Urgent Vs. Inspire - Data-Driven Classrooms

Data Driven, NCLB, Common Core State Standards, Portfolios, Data Informed

Two of the biggest buzz words in education right now is "data-driven".  This concept of using data to drive our instruction has exploded on the educational homefront  mostly due to NCLB several years ago.  Teachers and schools now are faced with showing value in what they do, and justifying their existence in the classroom. I personally try not to focus on these issues, knowing that my goal as a teacher is educate my students, and hopefully instill a love for life-long learning. But the question is, how can you use the data to inform your instruction vs. drive it to improve student achievement?

At the beginning of my school year, I look at, "What do my students know, where do I need to take them, and how are they going to get there?" This could be equated with the concept of "driven", but have you actually looked at what that word implies?  Well, according to Merriam-Webster, the definition is: having a compulsive or urgent quality, propelled or motivated by something - used in combination. I definitely feel urgent and impulsive when I know my evaluation is based on what these kiddos achieve each year, and compelled to teach my heart out so I can keep my job.  What we really are doing is using the data to inform our students. Inform is defined as: to give or impart knowledge of a fact or circumstance, to supply with knowledge of a matter or subject, to give evident substance, character, or distinction to; pervade or permeate with manifest effect, to animate or inspire.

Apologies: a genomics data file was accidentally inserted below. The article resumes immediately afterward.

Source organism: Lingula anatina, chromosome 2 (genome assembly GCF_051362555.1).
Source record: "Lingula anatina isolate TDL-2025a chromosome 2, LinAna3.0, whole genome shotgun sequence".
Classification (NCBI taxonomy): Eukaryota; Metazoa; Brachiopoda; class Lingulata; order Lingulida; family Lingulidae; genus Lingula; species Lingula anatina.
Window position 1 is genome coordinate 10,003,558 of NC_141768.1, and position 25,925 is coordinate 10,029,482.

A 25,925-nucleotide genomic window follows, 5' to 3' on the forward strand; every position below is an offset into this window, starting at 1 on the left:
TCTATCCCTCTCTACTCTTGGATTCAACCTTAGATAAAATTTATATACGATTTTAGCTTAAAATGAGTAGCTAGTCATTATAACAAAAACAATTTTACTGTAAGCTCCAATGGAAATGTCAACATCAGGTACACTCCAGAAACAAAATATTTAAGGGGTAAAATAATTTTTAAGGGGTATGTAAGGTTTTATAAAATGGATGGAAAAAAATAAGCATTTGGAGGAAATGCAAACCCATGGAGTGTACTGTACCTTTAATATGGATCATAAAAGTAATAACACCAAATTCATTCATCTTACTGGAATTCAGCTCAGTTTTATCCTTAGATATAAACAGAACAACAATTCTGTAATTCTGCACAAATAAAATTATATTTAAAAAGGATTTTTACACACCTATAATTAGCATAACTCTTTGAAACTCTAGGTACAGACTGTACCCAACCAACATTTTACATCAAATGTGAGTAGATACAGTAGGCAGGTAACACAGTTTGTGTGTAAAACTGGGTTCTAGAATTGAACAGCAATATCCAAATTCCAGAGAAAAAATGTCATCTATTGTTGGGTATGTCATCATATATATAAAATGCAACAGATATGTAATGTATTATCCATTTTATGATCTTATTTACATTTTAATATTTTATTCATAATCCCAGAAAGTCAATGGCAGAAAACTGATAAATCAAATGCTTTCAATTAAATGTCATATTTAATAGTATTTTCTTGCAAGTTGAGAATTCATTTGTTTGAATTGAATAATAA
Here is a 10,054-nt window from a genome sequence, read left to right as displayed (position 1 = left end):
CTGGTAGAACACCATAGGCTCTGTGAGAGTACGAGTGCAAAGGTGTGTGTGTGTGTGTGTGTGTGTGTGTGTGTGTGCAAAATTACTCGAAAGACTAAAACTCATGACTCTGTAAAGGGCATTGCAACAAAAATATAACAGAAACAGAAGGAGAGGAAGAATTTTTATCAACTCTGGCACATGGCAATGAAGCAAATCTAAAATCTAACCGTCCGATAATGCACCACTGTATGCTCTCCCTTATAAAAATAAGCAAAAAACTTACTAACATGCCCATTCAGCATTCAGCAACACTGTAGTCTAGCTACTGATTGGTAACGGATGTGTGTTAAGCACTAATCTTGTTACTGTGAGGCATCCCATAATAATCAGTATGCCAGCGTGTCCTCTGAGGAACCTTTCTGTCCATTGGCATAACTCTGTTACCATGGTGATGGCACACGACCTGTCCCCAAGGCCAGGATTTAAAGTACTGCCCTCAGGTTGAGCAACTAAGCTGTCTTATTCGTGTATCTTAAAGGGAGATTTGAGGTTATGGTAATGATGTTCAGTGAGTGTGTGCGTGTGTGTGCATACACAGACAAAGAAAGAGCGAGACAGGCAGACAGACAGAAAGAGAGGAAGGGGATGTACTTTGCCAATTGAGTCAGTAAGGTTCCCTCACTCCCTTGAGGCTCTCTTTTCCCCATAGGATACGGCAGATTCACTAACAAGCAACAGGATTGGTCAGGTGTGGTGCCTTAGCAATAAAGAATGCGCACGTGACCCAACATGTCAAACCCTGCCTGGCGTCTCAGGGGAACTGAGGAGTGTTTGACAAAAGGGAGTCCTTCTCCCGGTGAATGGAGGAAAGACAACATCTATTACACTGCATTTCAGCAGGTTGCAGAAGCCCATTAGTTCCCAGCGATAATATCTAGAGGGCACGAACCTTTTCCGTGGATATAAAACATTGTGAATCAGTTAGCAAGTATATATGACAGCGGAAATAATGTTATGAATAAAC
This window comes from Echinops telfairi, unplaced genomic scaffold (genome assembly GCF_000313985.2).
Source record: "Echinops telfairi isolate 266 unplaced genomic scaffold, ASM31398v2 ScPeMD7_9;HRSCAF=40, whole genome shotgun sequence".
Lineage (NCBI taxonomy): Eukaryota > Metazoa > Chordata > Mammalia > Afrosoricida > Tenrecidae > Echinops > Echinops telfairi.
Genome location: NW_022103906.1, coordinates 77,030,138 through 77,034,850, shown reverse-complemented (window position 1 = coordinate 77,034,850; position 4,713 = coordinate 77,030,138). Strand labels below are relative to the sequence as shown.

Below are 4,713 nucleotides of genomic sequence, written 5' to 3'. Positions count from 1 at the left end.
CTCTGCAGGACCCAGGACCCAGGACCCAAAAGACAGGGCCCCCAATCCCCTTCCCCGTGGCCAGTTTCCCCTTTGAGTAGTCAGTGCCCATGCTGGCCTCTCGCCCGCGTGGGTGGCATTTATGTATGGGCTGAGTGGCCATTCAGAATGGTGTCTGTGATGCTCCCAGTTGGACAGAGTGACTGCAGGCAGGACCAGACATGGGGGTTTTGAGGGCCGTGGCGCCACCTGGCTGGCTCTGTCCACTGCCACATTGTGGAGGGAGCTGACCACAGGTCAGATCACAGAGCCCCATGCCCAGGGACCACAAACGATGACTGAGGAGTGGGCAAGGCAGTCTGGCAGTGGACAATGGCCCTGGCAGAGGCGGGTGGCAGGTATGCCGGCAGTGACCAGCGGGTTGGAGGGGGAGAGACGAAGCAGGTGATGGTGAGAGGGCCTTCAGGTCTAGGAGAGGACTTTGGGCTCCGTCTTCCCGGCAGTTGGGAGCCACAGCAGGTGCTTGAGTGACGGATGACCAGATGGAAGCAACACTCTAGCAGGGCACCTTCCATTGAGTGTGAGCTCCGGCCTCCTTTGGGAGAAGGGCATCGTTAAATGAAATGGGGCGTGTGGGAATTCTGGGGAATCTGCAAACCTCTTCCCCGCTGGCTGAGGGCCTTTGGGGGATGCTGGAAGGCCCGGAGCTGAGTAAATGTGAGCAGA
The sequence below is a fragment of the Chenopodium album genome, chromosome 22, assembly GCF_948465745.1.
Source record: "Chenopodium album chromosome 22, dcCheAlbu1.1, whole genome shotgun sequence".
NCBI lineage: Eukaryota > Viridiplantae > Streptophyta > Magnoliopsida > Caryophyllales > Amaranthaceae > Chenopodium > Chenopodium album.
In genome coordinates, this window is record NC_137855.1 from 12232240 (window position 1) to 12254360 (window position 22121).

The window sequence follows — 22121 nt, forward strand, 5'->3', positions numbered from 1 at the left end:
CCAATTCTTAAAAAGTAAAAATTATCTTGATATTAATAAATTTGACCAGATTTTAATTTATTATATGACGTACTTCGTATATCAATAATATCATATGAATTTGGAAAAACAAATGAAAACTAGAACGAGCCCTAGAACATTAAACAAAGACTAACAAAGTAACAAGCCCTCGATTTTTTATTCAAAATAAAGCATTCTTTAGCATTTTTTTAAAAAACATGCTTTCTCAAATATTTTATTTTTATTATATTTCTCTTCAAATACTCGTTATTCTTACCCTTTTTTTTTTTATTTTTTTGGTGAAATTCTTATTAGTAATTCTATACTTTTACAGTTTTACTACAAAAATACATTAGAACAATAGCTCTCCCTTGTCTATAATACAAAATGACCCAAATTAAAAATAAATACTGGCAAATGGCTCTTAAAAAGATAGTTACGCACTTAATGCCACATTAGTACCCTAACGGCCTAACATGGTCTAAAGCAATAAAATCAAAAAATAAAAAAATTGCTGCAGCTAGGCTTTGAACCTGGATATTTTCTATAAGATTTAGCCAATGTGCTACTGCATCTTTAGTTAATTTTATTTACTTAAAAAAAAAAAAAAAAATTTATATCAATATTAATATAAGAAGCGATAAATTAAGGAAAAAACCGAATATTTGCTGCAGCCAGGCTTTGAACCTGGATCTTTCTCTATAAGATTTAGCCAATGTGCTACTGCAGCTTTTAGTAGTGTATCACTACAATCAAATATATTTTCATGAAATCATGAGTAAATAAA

Our job really should be to inspire achievement and excellence in our students.  We can still use the data and but let's focus on being informed vs. driven!  

Here are some ways to inspire, empower, and engage your students this year!

1. Know where your students are in their learning spectrum and what multiple intelligences are they strong in.
2. Know where you want them to be and what you can do to help them achieve even more.
3. Involve them in looking at their own data to inform and inspire their achievement.
4. Encourage them to reflect on their efforts realistically through conferencing.
5. Help them to create a plan for changes and improvements.
6. Share and communicate their results with their world.
7. Celebrate their successes both big and small.
8. Support them in all areas to reach, meet, and exceed their own expectations.
9. Give them choice and responsibility with their learning, and encourage organization of data.
10. Empower them to grow mentally, physically, and globally.

I use data binders and portfolios for each student to keep them organized and to empower them to make decisions about their education.  The process of creating them and conferencing each week takes time and commitment on the part of the teacher, but the knowledge gained will be unparalleled in the end. Your students will feel informed, empowered, responsible, and organized giving them a sense of achievement. And you will be able to show your classroom and teaching are "Data-Informed". In the end, you'll be inspired by all of their successes!

Monday, June 4, 2012

Creating Picture Books

The extrememly creative author, Mo Willems, has written several books starring his beloved creature: The Pigeon. 
I did an activity with my students where I read 3 of his Pigeon books to the class.  Then I separated the students into 6 groups and they created their own Pigeon stories.  Some of the more creative titles the kids came up with were: Don't Let the Pigeon Fall in Love, Pigeon Wants to Travel, and Don't Give the Pigeon 10 Dollars.  The pictures below show what the writing process looked like.